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November 29, 2021 November 29, 2021

Barnes asking for an easing of COVID restrictions

Posted on January 27, 2021 by 40 Mile Commentator

By Justin Seward

Commentator/Courier

Cypress-Medicine Hat MLA Drew Barnes has been asking the provincial government since last May to ease the COVID-19 restrictions for the southeast region.
“(Since) May 1, it was clear to me the (module) estimating was wrong and that COVID wasn’t affecting all areas of the province equally or affecting businesses equally,” said Barnes.
“I also believe the government got it wrong when their first distinction for businesses opening and closing was essential versus non-essential, and I was arguing it should be safe versus non-safe. If you’re a small business owner, who’s keeping your place clean, washing your hands and social distancing, you should be able to open.”
The main reason for Barnes’ ask is the mental health and economic affects.
“That crisis is just as bad as our COVID crisis and we have to start paying attention to that,” said Barnes.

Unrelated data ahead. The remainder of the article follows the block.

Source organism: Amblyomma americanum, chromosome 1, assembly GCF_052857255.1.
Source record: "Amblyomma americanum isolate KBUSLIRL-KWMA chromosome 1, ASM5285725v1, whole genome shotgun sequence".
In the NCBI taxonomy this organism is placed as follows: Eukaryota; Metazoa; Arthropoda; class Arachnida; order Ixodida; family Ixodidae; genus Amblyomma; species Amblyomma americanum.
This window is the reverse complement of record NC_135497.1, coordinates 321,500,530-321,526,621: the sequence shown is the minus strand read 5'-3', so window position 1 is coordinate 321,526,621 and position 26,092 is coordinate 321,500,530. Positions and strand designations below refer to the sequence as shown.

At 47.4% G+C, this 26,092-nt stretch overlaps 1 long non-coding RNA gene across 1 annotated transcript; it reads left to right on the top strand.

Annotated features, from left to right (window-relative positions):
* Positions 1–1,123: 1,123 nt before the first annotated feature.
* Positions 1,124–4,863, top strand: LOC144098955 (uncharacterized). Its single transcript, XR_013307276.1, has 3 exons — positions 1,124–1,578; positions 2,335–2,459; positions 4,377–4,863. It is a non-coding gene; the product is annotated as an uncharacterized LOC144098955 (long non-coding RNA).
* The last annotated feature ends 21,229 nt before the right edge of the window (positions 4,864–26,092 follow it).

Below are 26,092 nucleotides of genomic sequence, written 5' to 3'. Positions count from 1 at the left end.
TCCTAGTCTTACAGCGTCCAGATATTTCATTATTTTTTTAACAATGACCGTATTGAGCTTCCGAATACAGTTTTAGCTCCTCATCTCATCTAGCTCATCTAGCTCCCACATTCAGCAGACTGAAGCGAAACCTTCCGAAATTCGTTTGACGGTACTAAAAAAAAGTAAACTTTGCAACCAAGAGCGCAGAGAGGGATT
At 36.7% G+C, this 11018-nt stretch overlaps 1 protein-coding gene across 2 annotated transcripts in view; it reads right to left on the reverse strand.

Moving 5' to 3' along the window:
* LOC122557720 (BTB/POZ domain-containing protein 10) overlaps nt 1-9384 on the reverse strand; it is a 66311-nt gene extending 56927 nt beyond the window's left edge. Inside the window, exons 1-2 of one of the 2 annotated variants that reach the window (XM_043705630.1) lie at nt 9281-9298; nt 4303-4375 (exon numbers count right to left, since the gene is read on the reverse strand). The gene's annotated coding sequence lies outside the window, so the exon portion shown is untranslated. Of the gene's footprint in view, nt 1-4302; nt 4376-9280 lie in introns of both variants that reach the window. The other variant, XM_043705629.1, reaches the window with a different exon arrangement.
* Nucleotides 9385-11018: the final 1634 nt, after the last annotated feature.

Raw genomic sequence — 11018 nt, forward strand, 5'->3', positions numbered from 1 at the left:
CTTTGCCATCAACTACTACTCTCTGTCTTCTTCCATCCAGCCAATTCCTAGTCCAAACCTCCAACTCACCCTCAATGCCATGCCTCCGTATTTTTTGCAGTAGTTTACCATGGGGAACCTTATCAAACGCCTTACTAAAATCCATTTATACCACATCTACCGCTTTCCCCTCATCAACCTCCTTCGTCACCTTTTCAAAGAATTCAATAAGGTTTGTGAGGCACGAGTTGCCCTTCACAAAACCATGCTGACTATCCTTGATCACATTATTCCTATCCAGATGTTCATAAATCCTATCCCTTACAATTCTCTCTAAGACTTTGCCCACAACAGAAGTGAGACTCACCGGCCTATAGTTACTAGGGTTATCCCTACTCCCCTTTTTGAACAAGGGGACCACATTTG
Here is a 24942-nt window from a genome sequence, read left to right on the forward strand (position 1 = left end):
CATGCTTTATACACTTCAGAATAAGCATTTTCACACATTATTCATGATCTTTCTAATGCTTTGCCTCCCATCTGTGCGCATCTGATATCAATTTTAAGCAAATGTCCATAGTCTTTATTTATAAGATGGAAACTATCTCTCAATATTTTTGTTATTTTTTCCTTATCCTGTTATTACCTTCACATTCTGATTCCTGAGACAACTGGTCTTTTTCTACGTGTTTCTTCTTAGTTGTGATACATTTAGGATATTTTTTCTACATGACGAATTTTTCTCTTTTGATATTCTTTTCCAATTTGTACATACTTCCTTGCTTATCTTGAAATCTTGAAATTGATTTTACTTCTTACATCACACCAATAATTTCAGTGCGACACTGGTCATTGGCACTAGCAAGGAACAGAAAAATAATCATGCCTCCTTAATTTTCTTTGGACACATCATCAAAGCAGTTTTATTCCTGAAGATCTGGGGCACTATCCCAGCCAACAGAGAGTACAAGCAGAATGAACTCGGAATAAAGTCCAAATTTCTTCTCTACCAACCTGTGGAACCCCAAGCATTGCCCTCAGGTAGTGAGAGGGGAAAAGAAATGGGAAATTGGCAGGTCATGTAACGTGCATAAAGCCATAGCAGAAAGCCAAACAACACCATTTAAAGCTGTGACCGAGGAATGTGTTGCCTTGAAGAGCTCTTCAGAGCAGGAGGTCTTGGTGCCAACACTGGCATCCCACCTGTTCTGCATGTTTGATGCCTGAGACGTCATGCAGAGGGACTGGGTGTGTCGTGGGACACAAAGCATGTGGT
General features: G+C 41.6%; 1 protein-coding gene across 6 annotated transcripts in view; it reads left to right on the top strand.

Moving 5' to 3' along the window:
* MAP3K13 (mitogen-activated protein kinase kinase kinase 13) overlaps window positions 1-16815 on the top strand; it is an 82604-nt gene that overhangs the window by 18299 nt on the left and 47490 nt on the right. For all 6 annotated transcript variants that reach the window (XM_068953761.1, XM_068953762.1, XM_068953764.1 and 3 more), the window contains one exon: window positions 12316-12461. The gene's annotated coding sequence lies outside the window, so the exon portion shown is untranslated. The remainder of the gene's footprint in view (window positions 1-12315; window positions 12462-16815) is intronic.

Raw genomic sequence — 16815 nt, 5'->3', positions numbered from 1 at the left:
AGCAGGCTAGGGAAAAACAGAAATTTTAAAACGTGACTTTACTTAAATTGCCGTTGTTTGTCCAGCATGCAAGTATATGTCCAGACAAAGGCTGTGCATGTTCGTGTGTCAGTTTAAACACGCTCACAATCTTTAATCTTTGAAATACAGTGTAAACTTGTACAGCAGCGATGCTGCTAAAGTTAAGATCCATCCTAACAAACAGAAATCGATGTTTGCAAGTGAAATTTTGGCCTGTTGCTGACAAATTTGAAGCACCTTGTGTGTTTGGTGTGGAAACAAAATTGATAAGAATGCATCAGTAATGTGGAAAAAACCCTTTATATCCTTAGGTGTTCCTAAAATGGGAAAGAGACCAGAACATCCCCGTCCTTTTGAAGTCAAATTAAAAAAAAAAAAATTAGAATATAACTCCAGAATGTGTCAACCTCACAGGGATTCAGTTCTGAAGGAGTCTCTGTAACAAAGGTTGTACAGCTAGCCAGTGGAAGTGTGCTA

“Evidence-based supports that gyms should be open, restaurants should have some seating, businesses can be more open and that’s what I’m calling for.”
Barnes said most of his constituents think the same way and a lot of them think that there is a lot of COVID fatigue.
“We’re entering our 11th month of this and Albertans realize that a lot of people have paid a huge price with family, mental health problems, business and economic problems .They know there is a balance between protecting everybody and mental health,” said Barnes.
He would like to see more local people have more say in their restrictions.
“Like in Calgary and Edmonton—where cases are higher— I think it warrants a tighter approach,” he said.
“But in some of our municipal counties where there’s very few cases and they’re very isolated, I think it’s OK to be opened.”
Barnes has spoken to people who have health problems and are scared to go into the system or not able to get into the system as well as others who are experiencing loneliness.
“I’m a believer that there’s going to be a lot of work ahead for our entire community because this has been a huge game changer,” said Barnes.
“Some businesses have had to close for four of the last 10 months, so that’s affected employee pay, landlords, utilities (and) taxes.”
Another factor has been the low numbers in his constituency.
“Albertans have been very respectful,” said Barnes.
“Everywhere I go, we social distance, we wash our hands, mask wearing is very high. We’re concerned about each other.”

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